Internationalising international communication

Michael Gibb

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One of the world’s most influential sociologists and communication theorists visited City University of Hong Kong (CityU) to deliver a City University Distinguished Lecture on 3 December.

Professor Elihu Katz, Distinguished Trustee Professor at the Annenberg School for Communication, University of Pennsylvania, gave a talk titled “Window Shopping: On Internationalising ‘International Communications’”.

His talk was the keynote address at the start of a three-day conference organised by the Department of Media and Communication at CityU on internationalising “international communication”.

Reviewing his own decades-long career in researching and writing about media and communication, in what he wryly described as a “narcissistic safari”, Professor Katz shared with the audience of international scholars and students what he has learned, and speculated as to whether or not his immense body of work in the field of communications study could be framed within “international” communication.

His observations included the point that international communication preceded national communication, citing how early Christian messages moved freely across cultural divides and natural borders long before many nations were formed, and long before the era of mass communications.

In fact, he suggested, media messages served as “building blocks for the consolidation of nations” and, once established, these nation states did their best to interfere with the flow of communication across their borders.

Internally, nations tried to educate and entertain, and to inform citizens of what they were expected to know and deny them what they weren’t expected to know, while externally, they tried to use communication to expand empire or to disinform and defame their enemies, he argued.

Other points raised included how theories related to the free flow of information, i.e. the internationalisation of international communication, could lead to the rise of global structures and the demise of the nation state, and, perhaps surprisingly, how ineffective the media are in effecting successful mass persuasion campaigns.

“Even though we hardly believe it ourselves, the truth is that propaganda and advertising don’t persuade very well, either domestically or, a fortiori, internationally,” Professor Katz said.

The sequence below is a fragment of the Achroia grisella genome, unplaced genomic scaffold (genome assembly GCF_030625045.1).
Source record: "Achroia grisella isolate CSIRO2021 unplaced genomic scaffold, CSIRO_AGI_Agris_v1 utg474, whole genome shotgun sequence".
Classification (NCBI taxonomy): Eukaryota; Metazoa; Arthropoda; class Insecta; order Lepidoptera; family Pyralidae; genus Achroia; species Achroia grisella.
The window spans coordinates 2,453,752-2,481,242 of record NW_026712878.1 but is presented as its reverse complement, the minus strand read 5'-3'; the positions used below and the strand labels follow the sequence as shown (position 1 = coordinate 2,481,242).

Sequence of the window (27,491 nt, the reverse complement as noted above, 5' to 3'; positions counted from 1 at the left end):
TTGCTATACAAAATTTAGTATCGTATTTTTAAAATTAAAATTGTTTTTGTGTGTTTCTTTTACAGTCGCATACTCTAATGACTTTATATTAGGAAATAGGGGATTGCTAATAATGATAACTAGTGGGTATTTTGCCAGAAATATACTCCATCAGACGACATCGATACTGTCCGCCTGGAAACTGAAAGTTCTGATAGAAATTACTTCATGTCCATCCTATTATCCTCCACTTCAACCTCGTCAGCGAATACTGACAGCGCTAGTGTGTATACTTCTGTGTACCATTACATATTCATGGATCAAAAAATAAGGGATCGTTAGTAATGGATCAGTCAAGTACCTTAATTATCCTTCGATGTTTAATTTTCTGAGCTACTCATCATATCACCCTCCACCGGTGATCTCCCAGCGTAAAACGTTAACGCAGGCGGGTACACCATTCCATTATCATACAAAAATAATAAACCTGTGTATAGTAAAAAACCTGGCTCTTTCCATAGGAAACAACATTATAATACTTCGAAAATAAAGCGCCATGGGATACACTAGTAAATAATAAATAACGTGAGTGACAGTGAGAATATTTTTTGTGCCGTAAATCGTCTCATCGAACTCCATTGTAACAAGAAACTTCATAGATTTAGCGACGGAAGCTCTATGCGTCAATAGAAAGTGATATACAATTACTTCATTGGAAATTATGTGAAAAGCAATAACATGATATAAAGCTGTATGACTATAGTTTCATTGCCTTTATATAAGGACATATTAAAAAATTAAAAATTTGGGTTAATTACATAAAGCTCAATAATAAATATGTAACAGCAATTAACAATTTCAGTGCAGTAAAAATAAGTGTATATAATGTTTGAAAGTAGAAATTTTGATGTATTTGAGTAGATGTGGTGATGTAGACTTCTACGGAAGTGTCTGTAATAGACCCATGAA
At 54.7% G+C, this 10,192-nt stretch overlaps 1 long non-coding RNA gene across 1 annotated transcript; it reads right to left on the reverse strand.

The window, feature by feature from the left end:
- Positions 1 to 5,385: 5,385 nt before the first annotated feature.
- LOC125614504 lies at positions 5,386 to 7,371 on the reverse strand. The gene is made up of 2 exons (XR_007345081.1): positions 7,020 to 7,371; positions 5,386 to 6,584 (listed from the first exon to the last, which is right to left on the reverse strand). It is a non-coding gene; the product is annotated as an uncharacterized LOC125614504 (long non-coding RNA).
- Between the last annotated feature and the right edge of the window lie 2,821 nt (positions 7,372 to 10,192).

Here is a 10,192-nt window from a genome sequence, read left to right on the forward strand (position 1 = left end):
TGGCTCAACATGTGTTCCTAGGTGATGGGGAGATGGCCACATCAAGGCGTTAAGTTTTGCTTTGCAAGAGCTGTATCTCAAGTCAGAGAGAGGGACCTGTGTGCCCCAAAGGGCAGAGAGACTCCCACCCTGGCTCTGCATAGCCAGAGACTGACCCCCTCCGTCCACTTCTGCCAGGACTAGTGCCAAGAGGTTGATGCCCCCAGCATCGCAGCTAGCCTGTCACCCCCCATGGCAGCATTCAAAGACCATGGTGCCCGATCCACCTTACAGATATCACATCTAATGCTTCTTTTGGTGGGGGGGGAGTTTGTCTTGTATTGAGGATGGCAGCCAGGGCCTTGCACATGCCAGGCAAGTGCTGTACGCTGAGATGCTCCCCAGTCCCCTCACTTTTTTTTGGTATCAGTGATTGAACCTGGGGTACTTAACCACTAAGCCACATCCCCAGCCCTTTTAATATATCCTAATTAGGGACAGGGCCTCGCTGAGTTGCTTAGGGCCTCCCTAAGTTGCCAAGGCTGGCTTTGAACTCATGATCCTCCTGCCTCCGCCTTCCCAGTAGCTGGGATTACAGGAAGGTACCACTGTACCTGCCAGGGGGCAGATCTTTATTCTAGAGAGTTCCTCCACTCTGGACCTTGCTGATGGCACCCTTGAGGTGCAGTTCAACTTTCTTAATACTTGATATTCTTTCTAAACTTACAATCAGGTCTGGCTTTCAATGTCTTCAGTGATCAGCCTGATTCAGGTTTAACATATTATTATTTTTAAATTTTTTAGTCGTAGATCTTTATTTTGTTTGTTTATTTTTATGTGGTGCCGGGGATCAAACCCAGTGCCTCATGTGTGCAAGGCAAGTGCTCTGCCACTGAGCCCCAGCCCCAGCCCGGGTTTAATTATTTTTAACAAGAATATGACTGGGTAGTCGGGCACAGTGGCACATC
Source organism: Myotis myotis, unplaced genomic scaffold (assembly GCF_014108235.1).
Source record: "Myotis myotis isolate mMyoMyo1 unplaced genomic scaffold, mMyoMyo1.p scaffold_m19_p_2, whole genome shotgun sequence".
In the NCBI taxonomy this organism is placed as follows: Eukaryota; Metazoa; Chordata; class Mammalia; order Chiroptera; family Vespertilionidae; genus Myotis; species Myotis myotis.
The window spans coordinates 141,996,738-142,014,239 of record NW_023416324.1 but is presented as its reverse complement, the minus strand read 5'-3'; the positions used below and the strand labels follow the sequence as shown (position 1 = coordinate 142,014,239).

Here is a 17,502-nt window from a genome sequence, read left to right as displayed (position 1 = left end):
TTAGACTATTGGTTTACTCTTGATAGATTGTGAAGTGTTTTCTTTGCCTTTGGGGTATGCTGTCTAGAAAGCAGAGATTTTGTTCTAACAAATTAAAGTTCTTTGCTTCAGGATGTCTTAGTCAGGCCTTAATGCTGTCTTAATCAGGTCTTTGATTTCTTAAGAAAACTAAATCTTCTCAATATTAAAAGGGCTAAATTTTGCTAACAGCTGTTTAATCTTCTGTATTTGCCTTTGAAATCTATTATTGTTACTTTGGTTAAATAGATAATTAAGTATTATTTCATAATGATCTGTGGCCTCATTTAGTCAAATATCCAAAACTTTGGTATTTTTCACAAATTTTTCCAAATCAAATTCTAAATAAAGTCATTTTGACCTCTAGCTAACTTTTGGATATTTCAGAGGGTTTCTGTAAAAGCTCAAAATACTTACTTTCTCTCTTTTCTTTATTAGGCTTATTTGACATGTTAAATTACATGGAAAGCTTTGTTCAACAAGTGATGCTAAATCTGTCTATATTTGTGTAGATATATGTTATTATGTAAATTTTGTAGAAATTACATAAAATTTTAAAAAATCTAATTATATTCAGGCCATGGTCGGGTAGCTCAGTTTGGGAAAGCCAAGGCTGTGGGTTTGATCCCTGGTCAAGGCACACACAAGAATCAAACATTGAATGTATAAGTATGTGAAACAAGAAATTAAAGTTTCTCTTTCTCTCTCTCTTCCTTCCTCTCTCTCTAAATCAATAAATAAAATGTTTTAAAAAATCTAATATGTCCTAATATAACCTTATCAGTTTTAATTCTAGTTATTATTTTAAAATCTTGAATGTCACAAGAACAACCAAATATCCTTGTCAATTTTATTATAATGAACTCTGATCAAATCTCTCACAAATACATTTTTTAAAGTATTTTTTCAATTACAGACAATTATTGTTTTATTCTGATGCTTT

He ended his talk by suggesting that if the media have the power to empower, it might be because the mass diffusion of media in the form of television broadcasting and electronic communication platforms means that, to paraphrase, everyone knows everything, or at least something, about everything.

“We have run out of ways of saying, ‘I didn’t know!’” he said.

In his introductory remarks, Professor Way Kuo, CityU President, praised the Department of Media and Communication for putting together a conference of such international standing, and for successfully inviting an academic of the stature of Professor Katz to deliver the Distinguished Lecture.

Professor Gregory Lee, Dean of the College of Humanities and Social Sciences, remarked in his address that the presence of Professor Katz had a tremendous impact on student morale.

Professor Arthur Ellis, Provost, Professor Horace Ip Ho-shing, Acting Vice-President (Research & Technology), and Professor Lee Chin-chuan, Head of the Department of Media and Communication, also warmly welcomed Professor Katz.

Professor Katz has worked in media and communication research for more than six decades. His early writings proved highly influential, with publications such as People’s Choice (1944) and Personal Influence (1955), a classic that has set the agenda for six decades of sustained research on media effects.

He has initiated research projects ranging from media effects, diffusion of innovations, secularisation of culture, political communication, uses and gratification of the media, media events and international diplomacy, comparative broadcasting systems, to intercultural interpretations of media texts. He was the first director of the Israeli Television, founded Hebrew University’s Communication Institute, and served as former director of the Institute of Applied Social Research in Israel. He is an elected member of the American Academy of Arts and Sciences.

For details of the conference, please visit:


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